This is completely false. No where in law does it say you can’t take two quick taps. The law states that the players can take the quick tap as soon as the ref makes the mark. If a quick tap is taken and the defending team is caught not 10 meters back(offside), the ref awards a new penalty but typically delays making the second mark. However if the ref makes the mark quickly there is no reason the player can’t take a second quick tap.

        • SD

          It’s in the rules, you can’t do it.

          The question is whether that still applies as the play had moved on for a couple of phases of advantage.

        • Dudebudstud

          no it’s not in the rules. Check law 21.7(d). You are making things up.

        • SD

          Ah, no. Your own description of the rule above describes exactly why you can’t do a quick tap twice.

          Looking at the replay, it doesn’t look like the referee had marked it.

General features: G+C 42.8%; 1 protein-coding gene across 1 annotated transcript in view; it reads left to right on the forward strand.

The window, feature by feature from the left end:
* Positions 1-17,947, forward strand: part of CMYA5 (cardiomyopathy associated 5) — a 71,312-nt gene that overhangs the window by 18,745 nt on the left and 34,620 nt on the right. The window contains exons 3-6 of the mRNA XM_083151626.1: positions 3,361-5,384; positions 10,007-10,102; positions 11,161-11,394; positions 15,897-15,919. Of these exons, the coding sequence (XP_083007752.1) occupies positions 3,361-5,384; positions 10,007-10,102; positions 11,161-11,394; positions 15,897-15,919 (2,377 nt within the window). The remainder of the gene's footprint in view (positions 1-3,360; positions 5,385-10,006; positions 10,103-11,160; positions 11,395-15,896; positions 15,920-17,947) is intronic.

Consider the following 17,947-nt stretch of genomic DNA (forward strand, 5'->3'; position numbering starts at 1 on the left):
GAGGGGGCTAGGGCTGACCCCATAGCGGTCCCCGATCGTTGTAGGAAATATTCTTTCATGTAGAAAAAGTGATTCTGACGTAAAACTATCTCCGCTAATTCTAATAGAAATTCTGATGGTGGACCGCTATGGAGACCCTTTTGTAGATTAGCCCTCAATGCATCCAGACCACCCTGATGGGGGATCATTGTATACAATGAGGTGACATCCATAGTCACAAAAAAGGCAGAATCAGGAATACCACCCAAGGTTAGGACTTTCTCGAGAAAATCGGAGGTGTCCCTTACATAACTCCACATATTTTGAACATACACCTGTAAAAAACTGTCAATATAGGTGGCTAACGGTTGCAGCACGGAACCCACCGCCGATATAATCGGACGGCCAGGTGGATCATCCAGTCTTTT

• Dudebudstud

          As long as the referee makes the mark you can take a 2nd, 3rd, quick tap. Nothing in law limits you to two quick taps.

        • bullshit

          So you only have one quick tap per game?

      • Bill

        I disagree, Beale was attempting to regather the ball, not charge it down, he just got a little lucky. Ref’s call either way, this occasion he saw it differently.

    • Parker

      I must say the referees’ preparedness to enforce ruck and scrum laws consistently last week and this has been refreshing. Last week I was of the opinion that the unfair advantage that the ABs have enjoyed for so long because they routinely got away with cheating was over and that a new age of international rugby was upon us. It is a credit to them that even with that leveler they are able to prevail so ruthlessly. I guess we forgot to take advantage of the opportunity.

  • RedsFanDan